The art of collecting, cleaning and storing small data. Part 2

Olesia Stetsiuk posted on August 31st, 2016

small data

Previously we listed few useful tips on collecting small data. Data cleaning is what typically goes next. Thus, today we are going to emphasise four crucial ideas which can help you save valuable time, avoid headaches and conduct qualitative data analysis.

Data cleaning.

Tip #1. Create a separate worksheet for data cleaning.

Firstly, after you got raw dataset it is important to create its duplicate. Data cleansing typically is both manual and automatic work; therefore, it is quite simple to make a mistake while manipulating raw data. Making duplicate in a few clicks might save a lot of time and energy as you will always have an original dataset at your disposal. Secondly, do all cleaning in a separate worksheet next to the worksheet with raw data. The reason is pretty much the same.

So, at this stage, you have two spreadsheets. One with original raw data and one for cleaning with at least two worksheets.

Clean distinct columns on a separate worksheet.

It is a common type of cleaning process to work on the particular column. Using “Find and Replace” function for correcting misspelt entries, applying codes, identifying data types are examples of such operations. The main purpose of creating a separate worksheet for this is to avoid mechanical errors which can easily appear in other columns.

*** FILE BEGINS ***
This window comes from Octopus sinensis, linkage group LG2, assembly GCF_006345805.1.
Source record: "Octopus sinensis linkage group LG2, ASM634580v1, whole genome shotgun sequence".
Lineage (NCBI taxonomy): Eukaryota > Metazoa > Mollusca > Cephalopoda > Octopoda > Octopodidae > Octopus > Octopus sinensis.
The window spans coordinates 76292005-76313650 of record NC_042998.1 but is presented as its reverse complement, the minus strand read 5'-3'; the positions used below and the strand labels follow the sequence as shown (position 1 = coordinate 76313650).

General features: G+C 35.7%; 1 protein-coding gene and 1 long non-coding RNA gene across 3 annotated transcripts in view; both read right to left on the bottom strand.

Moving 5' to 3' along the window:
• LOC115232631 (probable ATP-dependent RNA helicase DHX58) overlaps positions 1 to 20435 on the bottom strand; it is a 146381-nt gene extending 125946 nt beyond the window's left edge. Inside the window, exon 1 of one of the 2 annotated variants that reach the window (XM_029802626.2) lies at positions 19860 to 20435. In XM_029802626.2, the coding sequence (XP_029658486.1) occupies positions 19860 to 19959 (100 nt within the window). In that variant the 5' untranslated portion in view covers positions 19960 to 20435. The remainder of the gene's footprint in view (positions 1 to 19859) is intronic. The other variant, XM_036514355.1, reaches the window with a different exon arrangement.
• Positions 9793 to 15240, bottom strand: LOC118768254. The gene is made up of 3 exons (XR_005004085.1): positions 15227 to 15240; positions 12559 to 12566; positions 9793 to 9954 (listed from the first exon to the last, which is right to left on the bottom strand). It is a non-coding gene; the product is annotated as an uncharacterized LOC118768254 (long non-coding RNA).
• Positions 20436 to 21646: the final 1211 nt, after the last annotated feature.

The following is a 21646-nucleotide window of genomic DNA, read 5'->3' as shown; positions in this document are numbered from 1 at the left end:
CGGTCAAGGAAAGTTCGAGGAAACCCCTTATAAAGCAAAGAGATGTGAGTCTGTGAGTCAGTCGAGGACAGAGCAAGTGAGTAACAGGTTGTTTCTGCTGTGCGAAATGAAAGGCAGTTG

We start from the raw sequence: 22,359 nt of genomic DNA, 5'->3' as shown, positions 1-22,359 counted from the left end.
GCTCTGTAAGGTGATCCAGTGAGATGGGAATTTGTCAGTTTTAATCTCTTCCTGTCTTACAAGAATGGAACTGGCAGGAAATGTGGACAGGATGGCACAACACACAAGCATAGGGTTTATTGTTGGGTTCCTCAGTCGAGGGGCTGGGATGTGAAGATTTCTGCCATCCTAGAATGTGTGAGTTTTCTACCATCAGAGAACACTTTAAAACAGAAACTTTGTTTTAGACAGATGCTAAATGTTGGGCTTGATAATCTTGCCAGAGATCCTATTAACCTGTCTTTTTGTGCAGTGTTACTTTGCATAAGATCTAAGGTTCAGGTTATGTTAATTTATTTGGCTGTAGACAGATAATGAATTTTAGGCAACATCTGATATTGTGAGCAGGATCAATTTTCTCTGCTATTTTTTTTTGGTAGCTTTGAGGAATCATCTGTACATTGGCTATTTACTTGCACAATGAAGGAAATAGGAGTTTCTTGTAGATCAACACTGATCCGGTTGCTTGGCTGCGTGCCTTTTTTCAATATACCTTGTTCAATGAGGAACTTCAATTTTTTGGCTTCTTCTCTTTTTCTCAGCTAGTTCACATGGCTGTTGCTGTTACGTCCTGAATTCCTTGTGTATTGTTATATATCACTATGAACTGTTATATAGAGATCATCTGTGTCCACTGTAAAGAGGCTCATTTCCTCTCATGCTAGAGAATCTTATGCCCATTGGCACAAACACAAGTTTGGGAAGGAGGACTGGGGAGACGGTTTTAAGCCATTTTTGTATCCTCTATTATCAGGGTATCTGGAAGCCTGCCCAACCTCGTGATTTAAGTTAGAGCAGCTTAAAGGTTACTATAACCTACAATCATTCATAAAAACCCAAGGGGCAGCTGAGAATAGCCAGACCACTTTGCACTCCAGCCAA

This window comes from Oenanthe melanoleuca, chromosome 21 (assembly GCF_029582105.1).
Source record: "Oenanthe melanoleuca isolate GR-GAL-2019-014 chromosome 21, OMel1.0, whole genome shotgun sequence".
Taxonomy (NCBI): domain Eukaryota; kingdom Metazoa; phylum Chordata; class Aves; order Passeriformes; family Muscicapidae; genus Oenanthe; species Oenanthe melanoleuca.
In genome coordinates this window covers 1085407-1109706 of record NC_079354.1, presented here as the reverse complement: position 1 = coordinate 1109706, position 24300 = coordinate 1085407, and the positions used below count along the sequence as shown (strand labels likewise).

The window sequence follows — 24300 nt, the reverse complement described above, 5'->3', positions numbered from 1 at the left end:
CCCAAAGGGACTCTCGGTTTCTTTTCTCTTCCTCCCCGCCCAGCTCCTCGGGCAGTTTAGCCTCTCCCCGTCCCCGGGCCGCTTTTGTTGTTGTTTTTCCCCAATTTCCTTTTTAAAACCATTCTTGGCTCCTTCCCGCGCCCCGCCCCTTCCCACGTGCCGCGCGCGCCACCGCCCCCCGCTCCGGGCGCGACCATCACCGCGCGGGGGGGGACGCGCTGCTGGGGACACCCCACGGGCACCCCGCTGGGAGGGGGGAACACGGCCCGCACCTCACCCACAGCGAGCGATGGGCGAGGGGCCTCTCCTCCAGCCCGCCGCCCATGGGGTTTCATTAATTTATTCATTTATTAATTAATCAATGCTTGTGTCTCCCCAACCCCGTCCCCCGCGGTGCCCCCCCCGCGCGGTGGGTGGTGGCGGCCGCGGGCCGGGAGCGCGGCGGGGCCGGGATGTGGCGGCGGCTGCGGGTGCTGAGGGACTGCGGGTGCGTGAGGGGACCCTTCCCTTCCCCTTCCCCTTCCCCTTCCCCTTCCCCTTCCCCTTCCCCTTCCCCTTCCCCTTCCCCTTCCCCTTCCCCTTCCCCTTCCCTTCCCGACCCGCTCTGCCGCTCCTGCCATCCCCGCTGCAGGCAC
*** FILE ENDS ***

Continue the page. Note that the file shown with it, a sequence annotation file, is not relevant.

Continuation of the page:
Tip#3. Use Excel functions and formulas.

Excel is a great tool with a shed-load of built-in functions and formulas that can help with data cleaning. Such functions as “Remove duplicate”, “Find and Replace”, formulas as “TRIM()”, “CLEAN()”, “SUBSTITUTE()” can be very helpful. For instance, typical excel problem is that it ignores spaces in contrast to other analytical or stats packages. Hence, due to data with spaces you might get inaccurate results if you use imported data from excel.
Excel training is definitely worth your time. Give a look at these courses from Microsoft and TUDelft.


Send errors back to the original source.

Frequently, an analyst works with shared dataset such as a departmental database. Therefore, it is a good habit to report errors you have found back to the original source. Then, next time you will save your time since you will have less cleaning to do.

Cleaning raw data is a part analyst everyday routine. It is not as fascinating as data analysis or data visualisation but it is a compulsory task. Hence, creating and using rules and tricks for this process can help a lot to make it more organised and satisfactory. In the next blog, we will list tips for storing data, the last part of preparing your data for further analysis or sharing.

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